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Book Review: Now Entering Addamsville

Now Entering Addamsville – Francesca Zappia – Greenwillow Books – Published 1 October 2019

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Synopsis

Zora Novak has been framed.

When someone burns down the home of the school janitor and he dies in the blaze, everyone in Addamsville, Indiana, points a finger at Zora. Never mind that Zora has been on the straight and narrow since her father was thrown in jail. With everyone looking for evidence against her, her only choice is to uncover the identity of the real killer. There’s one big problem—Zora has no leads. No one does. Addamsville has a history of tragedy, and thirty years ago a similar string of fires left several townspeople dead. The arsonist was never caught.

Now, Zora must team up with her cousin Artemis—an annoying self-proclaimed Addamsville historian—to clear her name. But with a popular ghost-hunting television show riling up the townspeople, almost no support from her family and friends, and rumors spinning out of control, things aren’t looking good. Zora will have to read between the lines of Addamsville’s ghost stories before she becomes one herself.

My thoughts

I don’t read a lot of paranormal YA and even fewer ghosts stories, but I added this to my reading pile because it is written by Francesca Zappa. And I’m so glad I did. Take-no-prisoners female lead character (armed with an axe, seriously), a story of intrigue, murder, and mystery, and yes, ghosts, but with a complex storyline and plenty of layers of details about the rules for this paranormal version of a small town with plenty of secrets, all contribute to make Now Entering Addamsville an intense and compelling read.

When the school’s janitor is killed as his house burns down, the town of Addamsville blame Zora Novak. With her father in jail for a failed Ponzi scheme, her mother still missing after she disappeared five years ago and the fire incident that left a field burnt and Zora untouched save for two missing fingers, Zora is the easy target. But Zora knows the truth. She is being framed and the person framing her isn’t a person, it’s a firestarter, a demon-like creature who can inhabit people and set fires at will, and Zora, who inherited her ability to see ghosts from her mother, along with her ghost-sensing cousin, is the only one who can stop it.

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Book Review: You Belong With Me

You Belong With Me – Tari Faris – Restoring Heritage #1 – Revell – Published 3 September 2019

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Synopsis

Small-town realtor Hannah Thornton has many talents–unfortunately, selling houses isn’t one of them. When a developer sets his sights on the historic homes in Heritage, Hannah turns to her best friend Luke for help. Will Luke risk his future and confront his past to help her succeed?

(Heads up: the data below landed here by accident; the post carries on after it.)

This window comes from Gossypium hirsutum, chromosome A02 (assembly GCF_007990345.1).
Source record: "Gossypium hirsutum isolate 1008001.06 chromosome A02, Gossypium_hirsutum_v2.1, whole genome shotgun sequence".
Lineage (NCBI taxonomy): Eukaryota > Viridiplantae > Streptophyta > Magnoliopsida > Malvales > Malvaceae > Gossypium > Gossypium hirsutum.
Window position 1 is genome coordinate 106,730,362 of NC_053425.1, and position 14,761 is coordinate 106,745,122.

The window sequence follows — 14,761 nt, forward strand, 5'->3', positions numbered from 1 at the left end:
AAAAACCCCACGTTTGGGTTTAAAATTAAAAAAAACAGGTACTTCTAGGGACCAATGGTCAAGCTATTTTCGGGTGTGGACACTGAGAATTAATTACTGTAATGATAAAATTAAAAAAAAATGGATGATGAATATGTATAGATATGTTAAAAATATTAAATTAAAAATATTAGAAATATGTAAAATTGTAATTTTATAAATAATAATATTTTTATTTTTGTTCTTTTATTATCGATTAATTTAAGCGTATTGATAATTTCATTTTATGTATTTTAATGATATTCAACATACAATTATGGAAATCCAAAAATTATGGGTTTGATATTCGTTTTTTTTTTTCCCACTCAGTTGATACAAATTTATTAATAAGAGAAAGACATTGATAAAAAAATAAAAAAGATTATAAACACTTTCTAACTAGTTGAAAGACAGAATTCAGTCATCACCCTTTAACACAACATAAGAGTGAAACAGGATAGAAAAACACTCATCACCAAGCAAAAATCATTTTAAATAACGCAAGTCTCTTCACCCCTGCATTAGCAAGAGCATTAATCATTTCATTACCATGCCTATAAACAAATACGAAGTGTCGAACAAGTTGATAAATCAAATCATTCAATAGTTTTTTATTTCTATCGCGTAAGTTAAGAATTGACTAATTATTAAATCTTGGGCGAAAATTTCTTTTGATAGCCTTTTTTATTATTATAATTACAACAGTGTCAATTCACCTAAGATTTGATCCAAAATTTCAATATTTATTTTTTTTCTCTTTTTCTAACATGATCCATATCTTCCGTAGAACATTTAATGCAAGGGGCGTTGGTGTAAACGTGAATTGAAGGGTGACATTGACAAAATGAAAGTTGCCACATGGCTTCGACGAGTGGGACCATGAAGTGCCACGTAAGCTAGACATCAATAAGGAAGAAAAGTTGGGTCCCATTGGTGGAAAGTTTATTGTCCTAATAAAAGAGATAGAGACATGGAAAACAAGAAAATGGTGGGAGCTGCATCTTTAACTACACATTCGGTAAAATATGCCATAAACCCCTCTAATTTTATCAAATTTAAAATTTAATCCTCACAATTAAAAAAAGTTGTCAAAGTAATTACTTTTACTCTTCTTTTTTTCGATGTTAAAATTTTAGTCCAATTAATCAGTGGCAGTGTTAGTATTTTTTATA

My thoughts

Two romances in one, a story about second chances at a love once thought missed and a compassionate reflection of learning to accept your path in life even when faced with challenges and disappointments. You Belong With Me is the first book in a new series by Tari Faris that explores love, family and belonging, set against the charming backdrop of a small town.

Hannah loves her home town of Heritage. Sure, a lot of businesses have closed down and the building have seen better days, but she believes with the right attention it could be so much more. When an opportunity arises to enter a competition to win prize money for the town’s redevelopment, Hannah jumps at it and volunteers her best friend Luke to help out. But with the return of her best friend, the engagement of her brother to a women who is all wrong for him, simmering unfinished tension between her and Luke and a series of disasters, Hannah despairs of ever being able to make Heritage the town she knows it could be.

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Book Review: Returning to Eden

Returning To Eden – Rebecca Hartt – Acts of Valor #1 – Rise UP Publications – Published 1 October 2019

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Synopsis

Declared MIA a year prior, the Navy wrote him off as dead. Now, Eden’s husband, Navy SEAL Jonah Mills has returned after three years to disrupt her tranquility. Diagnosed with PTSD and amnesia, he has no recollection of their marriage or their fourteen-year-old step-daughter. Still, Eden accepts her obligation to nurse Jonah back to health while secretly longing to regain her freedom, despite the reminiscent attraction she feels.

Jonah Mills knows he has work to do. Unfit for active duty, he commits himself to therapy and relies on faith in the loving God who sustained him through torture and hardship to also heal his body, mind and family.

But as the memories lurking in his wife’s haunted eyes and behind his step-daughter’s uncertain smile begin to return to him, a disturbing chain of events is revealed. If his memories are truly real, not only is his career at stake, but so is the welfare of his small, cherished family.

My thoughts

I am always on the lookout for new authors within the Christian genre and so I was excited to give Rebecca Hartt’s Returning To Eden a try. Exciting, and tense, Returning To Eden is part romance and part suspense.

When Eden receives a phone call saying her husband, missing in action presumed dead, is actually alive and on his way home, it’s a shock. And not necessarily a good one. Eden and her daughter were just getting used to their freedom without a neglectful and controlling husband and stepfather. But Eden is resolved to offer Jonah support in his recovery, especially when she discovers he has no memory of the past two years, no memory of her or their marriage, and it seems he is a new and changed man. But Jonah is certain the dangers of the past year have followed him home and he is determined to protect his family, even if following his hunch means he could lose them forever.